Sometimes it seems as though there’s at least one hot new buzz word every month.  While a few have enough relevance to create some sticking power – “man cave,” “inbound marketing” and “internet of things” readily pop into mind – more often than not, I find that these new terms are more bark than bite.

Lately, there’s been quite a bit of barking about “social selling.” Do a quick search on Google and you will find many people talking about “social selling” as a new technique using Facebook, LinkedIn and Twitter to connect with prospects and sell. In all the reading it would seem social selling is a completely new phenomenon created in the last ten years.

My friends over at HootSuite (Full disclosure: I’m a HootSuite Certified Professional) created the definitive guide to social selling. (We know it’s definitive because they conveniently titled it “A Definitive Guide to Social Selling.”) Hootsuite did a great job of downplaying social selling as a completely new strategy, instead emphasizing that, along with inbound marketing, sales 2.0, content marketing, growth hacking, etc.,  the technique is really just an old-fashioned sales process, that technology has rendered dramatically more efficient and scalable.

Let’s Travel Back…

I first saw social selling in action in 1995, when I was a rookie stock broker at Smith Barney. Every day, all of the rookies crammed into the so-called pit (which was really just a dank 8×8 closet that they jammed all six of us into — you know it’s bad when the word “pit” makes it sound nicer than it really is) and smiled and dialed all day long, and often into the night. As I walked to the pit each day, I passed by an old broker’s office. He was always sitting at a huge table, cutting articles out of newspapers, making copies and creating small booklets.  One day, my curiosity finally got the better of me. I stopped in and asked him what he was doing; he put down his scissors, looked up at me and said, “Prospecting.”

My response, of course, was something along the lines of, “How is cutting out articles from a newspaper prospecting?”  He invited me to sit down and then explained his process. First, he had identified five publicly traded companies and researched each thoroughly.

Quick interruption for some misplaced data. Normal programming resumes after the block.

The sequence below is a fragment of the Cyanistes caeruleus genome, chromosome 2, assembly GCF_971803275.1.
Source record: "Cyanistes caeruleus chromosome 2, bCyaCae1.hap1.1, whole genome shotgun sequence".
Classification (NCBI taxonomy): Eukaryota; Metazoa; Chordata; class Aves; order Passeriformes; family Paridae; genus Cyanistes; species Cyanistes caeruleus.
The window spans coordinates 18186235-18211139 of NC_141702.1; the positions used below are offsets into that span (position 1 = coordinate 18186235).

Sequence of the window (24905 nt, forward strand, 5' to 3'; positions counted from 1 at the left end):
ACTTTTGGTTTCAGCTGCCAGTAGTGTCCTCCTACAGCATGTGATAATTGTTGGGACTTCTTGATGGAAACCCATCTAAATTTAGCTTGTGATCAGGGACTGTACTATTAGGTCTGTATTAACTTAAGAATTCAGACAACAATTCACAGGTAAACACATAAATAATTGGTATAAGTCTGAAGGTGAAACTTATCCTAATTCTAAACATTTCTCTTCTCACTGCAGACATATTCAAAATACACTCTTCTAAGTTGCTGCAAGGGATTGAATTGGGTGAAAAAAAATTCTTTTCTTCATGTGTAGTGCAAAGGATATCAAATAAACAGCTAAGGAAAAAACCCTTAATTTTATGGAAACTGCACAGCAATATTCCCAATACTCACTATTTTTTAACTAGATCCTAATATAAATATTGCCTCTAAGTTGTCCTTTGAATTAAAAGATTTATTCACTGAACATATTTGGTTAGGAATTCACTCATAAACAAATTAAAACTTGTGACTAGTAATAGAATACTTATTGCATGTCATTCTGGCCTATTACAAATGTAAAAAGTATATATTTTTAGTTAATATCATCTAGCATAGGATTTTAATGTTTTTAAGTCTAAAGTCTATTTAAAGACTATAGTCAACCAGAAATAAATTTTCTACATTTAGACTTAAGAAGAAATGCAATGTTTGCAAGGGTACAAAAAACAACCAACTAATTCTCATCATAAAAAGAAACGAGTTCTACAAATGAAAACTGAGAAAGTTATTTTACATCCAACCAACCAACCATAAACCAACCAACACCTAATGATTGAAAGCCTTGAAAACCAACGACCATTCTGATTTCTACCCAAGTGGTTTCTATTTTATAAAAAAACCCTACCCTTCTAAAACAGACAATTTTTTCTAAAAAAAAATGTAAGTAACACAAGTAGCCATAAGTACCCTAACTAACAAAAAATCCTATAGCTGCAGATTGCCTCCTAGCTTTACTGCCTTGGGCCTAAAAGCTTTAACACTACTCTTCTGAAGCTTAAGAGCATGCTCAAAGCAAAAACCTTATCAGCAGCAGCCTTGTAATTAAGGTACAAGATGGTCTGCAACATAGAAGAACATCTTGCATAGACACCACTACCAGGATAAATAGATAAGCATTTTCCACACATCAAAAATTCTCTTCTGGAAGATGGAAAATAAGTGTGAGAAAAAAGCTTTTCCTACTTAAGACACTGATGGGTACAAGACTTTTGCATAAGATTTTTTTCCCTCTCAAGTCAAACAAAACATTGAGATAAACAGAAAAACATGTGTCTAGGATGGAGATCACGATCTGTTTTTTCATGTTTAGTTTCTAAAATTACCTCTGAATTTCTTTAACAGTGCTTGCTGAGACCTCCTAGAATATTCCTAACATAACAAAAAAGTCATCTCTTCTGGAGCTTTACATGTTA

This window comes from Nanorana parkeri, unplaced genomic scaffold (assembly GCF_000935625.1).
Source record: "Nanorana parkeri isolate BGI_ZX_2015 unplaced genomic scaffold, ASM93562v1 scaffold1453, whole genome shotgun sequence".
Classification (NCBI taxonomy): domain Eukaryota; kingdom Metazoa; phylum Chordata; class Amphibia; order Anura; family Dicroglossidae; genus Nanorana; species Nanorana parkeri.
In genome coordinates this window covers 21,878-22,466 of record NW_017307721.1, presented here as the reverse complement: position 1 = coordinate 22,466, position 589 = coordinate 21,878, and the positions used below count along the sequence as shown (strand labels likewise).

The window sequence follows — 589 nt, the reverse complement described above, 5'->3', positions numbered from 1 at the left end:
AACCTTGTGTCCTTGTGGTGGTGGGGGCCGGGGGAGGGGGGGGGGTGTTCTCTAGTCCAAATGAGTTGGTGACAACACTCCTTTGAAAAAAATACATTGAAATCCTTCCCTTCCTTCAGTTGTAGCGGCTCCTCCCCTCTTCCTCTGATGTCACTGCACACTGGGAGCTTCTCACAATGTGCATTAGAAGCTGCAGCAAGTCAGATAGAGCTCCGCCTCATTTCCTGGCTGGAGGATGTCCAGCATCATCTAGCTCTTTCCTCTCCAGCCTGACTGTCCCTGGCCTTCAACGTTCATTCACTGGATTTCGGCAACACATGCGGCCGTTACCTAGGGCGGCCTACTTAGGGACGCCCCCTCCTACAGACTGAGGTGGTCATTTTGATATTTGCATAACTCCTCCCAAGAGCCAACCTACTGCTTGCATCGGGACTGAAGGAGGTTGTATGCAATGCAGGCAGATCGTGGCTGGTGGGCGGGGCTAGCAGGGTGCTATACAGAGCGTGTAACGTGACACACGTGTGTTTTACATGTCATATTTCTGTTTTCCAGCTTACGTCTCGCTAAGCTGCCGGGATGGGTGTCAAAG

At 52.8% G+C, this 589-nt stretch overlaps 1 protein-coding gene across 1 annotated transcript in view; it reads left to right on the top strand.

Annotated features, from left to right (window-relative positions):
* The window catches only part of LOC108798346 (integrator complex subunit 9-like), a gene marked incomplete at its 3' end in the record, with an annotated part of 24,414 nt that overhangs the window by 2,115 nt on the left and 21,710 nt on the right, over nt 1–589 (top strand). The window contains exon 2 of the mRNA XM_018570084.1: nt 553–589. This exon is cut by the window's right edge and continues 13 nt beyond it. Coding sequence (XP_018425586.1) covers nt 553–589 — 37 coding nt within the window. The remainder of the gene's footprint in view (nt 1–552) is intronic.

He subscribed to newspapers in the cities where they were headquartered (yes, kids, before Google we had to have someone actually send us actual papers from another city), he listened to company investor conference calls, and he shopped at the companies’ local outlets.  At the end of each month, he wrote a letter about his findings and included it in a booklet that contained relevant articles from the papers. Then, he mailed the packets to all of the significant shareholders in the company.

At first, I thought the concept sounded pretty cool… but then I started thinking about all the time and effort he was putting into these packets and thought there must be an easier way. I realized Smith Barney had a whole team of people that put together a monthly investor report on these same companies and asked him why he didn’t just send out the report prepared by our analysts.

He looked up at me and said, “Son, do you know how many brokers send those company reports to the people I am mailing too?”  No, of course I didn’t know, because I hadn’t given it any thought.  He explained that hundreds of brokers were sending out these canned reports each month, and asked me why he would want to send the same information as everyone else.

“Now,” he continued, “do you know how many people take the time to put together a package of all the relevant information they need and include some personal insight? One. Most investors switch brokers every few years, and the next time these folks are ready to find a new broker, where do you think I’ll be on their list? Number one. Plus, many of these investors share the information I send them with other stockholders they know – then I add them to my list, so my prospects are actually helping me find more qualified prospects.”

The Lesson?

This is social selling at its best: Giving potential clients the information they need in a format that both saves them time and establishes you as an expert. When the investors that received these packets decided it was time for a new broker, he was the first one they called.

So you see, social selling doesn’t require social media marketing for restaurants or other businesses. The effective use of Linkedin, Twitter, Facebook etc. can allow you to do the same thing on a much larger scale… and that’s a wonderful thing. But one simple fact remains as true today as it did in 1995:  Social selling must start with great content.

Do you have any great stories or insights about social selling? Please tell our internet marketing company in Orlando about your unique prospecting experiences and brilliant ideas for selling through social.